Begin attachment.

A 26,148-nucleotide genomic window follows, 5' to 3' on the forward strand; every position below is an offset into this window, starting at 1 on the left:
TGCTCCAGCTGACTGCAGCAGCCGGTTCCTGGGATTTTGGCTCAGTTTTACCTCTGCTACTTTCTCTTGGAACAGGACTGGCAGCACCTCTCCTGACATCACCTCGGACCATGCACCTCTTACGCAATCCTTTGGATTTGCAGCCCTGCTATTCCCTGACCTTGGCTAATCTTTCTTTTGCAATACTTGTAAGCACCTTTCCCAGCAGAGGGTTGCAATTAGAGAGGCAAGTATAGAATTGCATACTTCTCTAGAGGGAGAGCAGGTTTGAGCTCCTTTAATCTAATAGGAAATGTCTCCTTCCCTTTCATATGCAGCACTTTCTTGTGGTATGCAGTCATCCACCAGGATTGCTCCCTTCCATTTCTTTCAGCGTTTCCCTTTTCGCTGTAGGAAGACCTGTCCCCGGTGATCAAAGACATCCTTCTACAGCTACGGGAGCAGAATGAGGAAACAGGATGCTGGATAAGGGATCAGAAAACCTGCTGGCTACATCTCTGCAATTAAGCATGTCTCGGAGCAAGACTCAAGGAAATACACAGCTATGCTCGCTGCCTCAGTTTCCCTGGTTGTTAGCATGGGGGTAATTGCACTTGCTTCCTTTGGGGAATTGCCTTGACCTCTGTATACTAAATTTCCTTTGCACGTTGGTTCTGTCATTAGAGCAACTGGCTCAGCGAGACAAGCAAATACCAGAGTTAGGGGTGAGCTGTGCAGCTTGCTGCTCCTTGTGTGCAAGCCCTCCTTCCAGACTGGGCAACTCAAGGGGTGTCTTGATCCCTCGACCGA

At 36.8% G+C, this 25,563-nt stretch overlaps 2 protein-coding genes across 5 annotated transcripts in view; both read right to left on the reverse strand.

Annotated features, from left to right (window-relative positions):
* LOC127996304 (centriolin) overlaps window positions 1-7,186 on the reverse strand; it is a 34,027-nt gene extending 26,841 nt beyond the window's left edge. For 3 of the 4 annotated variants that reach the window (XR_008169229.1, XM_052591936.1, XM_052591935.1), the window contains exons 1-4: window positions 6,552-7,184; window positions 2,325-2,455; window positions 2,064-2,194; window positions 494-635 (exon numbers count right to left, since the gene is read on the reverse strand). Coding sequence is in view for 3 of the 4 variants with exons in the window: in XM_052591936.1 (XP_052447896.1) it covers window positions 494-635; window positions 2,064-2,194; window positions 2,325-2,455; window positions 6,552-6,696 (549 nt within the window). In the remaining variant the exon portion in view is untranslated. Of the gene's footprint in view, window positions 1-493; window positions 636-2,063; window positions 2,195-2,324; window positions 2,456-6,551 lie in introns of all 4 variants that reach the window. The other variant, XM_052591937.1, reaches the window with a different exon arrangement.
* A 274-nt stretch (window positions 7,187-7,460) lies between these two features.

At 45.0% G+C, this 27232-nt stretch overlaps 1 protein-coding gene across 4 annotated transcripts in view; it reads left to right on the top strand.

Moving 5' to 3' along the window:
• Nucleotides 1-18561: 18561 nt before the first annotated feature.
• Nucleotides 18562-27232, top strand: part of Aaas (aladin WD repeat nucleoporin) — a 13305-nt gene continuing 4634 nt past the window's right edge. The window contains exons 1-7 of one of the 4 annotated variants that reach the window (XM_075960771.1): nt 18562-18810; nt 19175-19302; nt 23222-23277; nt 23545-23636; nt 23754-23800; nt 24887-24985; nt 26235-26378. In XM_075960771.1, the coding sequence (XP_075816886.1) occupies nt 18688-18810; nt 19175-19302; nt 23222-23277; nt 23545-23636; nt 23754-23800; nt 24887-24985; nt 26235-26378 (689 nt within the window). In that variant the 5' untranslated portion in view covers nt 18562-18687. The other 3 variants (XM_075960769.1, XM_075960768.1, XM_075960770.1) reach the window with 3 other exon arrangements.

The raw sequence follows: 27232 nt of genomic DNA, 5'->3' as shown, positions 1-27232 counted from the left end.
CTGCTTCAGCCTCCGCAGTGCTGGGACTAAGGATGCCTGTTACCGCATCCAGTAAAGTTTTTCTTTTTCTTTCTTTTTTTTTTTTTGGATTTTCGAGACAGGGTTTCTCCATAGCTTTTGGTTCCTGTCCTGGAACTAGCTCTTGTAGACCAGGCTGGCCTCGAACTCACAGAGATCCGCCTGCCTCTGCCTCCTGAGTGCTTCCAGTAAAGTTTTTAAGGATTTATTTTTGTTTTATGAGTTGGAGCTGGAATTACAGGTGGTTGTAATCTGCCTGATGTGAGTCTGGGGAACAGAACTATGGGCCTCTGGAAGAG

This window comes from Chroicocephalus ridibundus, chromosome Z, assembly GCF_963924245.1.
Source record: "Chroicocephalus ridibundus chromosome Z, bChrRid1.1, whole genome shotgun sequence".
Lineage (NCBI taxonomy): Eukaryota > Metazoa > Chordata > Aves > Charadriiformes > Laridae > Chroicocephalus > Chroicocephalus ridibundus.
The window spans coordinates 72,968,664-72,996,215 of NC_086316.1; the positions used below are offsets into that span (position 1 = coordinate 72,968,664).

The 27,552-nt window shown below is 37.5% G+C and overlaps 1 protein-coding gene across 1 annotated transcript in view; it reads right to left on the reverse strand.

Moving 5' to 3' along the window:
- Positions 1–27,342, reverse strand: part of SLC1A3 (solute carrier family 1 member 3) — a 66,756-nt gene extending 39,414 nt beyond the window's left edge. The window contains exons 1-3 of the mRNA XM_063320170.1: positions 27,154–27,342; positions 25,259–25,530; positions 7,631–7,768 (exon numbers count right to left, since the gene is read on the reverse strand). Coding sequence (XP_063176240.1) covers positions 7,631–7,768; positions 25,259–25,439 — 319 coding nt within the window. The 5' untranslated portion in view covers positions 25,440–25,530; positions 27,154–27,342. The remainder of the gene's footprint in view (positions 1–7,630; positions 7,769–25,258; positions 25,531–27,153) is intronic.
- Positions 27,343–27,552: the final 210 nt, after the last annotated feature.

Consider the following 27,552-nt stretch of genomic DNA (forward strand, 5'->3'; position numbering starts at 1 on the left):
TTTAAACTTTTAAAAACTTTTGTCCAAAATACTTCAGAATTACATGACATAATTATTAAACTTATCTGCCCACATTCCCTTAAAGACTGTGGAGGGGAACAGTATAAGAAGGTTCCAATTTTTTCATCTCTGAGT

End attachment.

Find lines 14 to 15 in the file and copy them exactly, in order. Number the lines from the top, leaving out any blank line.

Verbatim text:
Source record: "Chroicocephalus ridibundus chromosome Z, bChrRid1.1, whole genome shotgun sequence".
Lineage (NCBI taxonomy): Eukaryota > Metazoa > Chordata > Aves > Charadriiformes > Laridae > Chroicocephalus > Chroicocephalus ridibundus.